The final phase is called the resolution phase. During this phase your body returns to its normal state. A man’s penis softens and goes back to its normal size and colour. Women’s breasts, nipples, clitoris and vagina return to their normal state and colour. Your heart rate and breathing go back to their previous rates.

During the resolution phase, a man can't have another orgasm. How long this lasts for usually depends on your age. For most younger men, it only lasts a few minutes. But if you’re ill or elderly it can take a few hours or sometimes days. This is called the refractory phase. Women don’t have this phase and can potentially have orgasms one after another (multiple orgasms).

Things that may change sexual responses

Many things can change how your body reacts during any of the 5 phases of sexual activity. They can include:

  • tiredness (fatigue)
  • feeling sick
  • pain
  • bowel problems due to cancer treatment
  • surgery or radiotherapy to your pelvic or genital area
  • your state of mind – depression, stress, fear, anger and anxiety
  • side effects from certain drugs such as chemotherapy, blood pressure drugs, alcohol, nicotine, painkillers, and anti sickness drugs
  • feeling unhappy with changes to your body caused by cancer or its treatment
  • hormone imbalances in the body
  • problems with the nerves or blood vessels in your pelvic area
  • personal problems such as financial worries, work and relationship difficulties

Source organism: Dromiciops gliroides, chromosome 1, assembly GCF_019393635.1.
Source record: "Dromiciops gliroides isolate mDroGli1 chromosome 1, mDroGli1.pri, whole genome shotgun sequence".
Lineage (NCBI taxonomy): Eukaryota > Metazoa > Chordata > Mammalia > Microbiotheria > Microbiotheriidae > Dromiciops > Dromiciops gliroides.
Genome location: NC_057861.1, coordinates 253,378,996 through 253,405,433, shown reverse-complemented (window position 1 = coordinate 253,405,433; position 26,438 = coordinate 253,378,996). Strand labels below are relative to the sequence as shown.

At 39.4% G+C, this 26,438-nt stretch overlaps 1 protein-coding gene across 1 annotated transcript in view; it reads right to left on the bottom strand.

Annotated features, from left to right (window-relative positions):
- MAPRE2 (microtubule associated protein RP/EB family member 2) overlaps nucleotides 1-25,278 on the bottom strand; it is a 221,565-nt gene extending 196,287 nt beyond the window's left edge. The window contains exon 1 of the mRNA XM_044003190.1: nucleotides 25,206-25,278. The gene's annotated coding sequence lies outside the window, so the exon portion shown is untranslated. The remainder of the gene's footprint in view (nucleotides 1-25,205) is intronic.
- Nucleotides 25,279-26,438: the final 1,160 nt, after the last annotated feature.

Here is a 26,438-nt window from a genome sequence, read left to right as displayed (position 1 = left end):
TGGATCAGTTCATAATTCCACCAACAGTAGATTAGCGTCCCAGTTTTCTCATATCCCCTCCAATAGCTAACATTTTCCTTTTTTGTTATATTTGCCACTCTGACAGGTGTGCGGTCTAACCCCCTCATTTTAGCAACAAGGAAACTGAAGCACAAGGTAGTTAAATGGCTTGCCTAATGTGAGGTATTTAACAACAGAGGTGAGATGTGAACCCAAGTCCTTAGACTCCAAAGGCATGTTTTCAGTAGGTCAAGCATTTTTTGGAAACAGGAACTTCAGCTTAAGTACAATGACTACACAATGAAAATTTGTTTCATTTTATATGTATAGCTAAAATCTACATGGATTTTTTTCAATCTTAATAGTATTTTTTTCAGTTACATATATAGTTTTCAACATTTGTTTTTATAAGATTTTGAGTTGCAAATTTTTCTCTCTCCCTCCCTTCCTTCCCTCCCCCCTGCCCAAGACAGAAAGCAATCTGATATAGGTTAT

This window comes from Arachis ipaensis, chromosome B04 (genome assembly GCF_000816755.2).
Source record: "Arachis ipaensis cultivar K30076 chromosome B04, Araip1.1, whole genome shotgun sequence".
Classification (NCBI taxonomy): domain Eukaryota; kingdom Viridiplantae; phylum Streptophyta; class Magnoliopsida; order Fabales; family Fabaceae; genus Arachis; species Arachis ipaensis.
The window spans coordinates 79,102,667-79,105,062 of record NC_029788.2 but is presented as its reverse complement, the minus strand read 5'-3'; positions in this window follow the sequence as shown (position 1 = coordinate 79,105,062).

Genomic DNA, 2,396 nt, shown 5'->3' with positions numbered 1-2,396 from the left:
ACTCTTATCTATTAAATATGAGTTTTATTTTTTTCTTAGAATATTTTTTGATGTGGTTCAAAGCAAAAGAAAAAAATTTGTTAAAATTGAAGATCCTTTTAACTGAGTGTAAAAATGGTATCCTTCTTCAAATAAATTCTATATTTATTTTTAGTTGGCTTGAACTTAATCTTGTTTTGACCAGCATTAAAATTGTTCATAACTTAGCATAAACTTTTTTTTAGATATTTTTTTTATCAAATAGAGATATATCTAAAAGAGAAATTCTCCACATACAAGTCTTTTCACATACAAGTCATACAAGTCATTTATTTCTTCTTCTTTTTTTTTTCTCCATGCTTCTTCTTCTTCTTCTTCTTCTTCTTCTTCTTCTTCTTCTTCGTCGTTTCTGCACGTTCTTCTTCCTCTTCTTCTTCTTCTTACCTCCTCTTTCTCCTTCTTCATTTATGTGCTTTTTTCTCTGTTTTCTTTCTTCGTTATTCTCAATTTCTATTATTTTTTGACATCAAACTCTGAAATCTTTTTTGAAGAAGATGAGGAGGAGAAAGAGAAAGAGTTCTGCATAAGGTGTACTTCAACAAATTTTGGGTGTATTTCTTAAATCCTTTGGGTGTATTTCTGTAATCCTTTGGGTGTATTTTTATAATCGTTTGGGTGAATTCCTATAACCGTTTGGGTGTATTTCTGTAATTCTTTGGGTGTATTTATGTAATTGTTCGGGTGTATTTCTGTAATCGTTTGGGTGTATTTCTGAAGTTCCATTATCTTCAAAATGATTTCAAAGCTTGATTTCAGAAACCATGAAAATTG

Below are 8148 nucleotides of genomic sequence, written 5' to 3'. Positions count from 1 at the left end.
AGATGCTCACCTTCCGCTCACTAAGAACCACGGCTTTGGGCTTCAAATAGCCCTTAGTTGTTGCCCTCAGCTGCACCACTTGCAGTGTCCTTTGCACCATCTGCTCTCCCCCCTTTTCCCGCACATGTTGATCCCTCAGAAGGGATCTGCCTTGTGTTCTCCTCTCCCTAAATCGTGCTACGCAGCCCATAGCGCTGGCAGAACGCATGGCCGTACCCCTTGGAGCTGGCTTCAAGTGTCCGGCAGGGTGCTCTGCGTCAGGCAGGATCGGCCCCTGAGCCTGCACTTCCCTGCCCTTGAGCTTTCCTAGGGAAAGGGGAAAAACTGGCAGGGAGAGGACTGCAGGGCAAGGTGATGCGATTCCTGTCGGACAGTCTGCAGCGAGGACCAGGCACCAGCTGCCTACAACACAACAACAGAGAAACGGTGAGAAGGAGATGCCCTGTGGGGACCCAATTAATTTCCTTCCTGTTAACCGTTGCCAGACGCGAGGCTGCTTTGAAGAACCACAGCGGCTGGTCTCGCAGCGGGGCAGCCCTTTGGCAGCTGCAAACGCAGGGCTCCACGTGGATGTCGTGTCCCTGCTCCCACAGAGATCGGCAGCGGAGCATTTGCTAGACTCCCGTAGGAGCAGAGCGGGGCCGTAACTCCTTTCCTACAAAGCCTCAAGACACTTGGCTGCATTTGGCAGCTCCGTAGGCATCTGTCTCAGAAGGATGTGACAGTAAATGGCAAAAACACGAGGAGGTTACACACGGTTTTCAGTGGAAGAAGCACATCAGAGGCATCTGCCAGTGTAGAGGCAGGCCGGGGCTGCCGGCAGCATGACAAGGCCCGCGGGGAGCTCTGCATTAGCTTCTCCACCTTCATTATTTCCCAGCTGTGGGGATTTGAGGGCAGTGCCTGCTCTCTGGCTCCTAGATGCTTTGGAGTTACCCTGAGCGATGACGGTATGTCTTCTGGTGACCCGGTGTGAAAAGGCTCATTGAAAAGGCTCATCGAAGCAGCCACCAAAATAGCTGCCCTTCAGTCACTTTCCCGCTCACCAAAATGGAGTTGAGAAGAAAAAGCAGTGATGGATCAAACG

Many of these problems can happen when you have cancer, which can mean that you’re less likely to enjoy or want to have sex. This can be hard to cope with.

Talking about sex and your sexuality

Some people find it hard to talk about their sexuality and sex life. 

Cancer and treatment may mean that you can't have sex or do not feel like it. These issues might feel very private. But if you have any worries it might help to talk to a close friend or your partner about them.

If you are in a relationship 

If you are in a relationship and try to keep your concerns to yourself, your behaviour may confuse your partner. They may feel rejected, or think that you no longer love them or feel attracted to them.

If you and your partner stop having sex it often affects other types of intimacy. You might avoid hugging and kissing because you worry that it could arouse your partner and then upset them because you don’t want to go on and have sex.

Sometimes people with cancer avoid physical contact with their partner because they are unhappy with changes to their body.

Some types of cancer or treatment might affect a man's ability to have or keep an erection. Men might worry that they cannot pleasure their partners anymore. It is important to allow time to come to terms with changes to the body.

It might not seem like it now, but in time most people are able to enjoy a physical and loving relationship with a partner. It might be a bit different from what you were used to.

How talking can help

If you're able to talk to your partner about your worries, you will both gradually get used to your new situation and things will feel less awkward. A caring and loving partner can help to ease your concerns.You might also find it helpful to talk to your doctor or nurse about how you are feeling. They might suggest that you and your partner have some counselling to support you through this difficult time.

If you are single

Changes in your appearance (such as scarring), or physical ability to have sex (such as erection problems) might make you feel less confident about sex.You might avoid getting into a relationship as a result.  

It might help to talk to a close friend or counsellor about how you are feeling.

Last reviewed: 
24 Jul 2018
  • Man cancer sex

    Katz, A (2010) 

    Hygeia Media

  • Anatomy and physiology in health and illness (9th edition)

    Ross and wilson (2011) 

    Churchill Livingstone

  • Woman cancer sex 

    A Katz

    Hygeia media 2010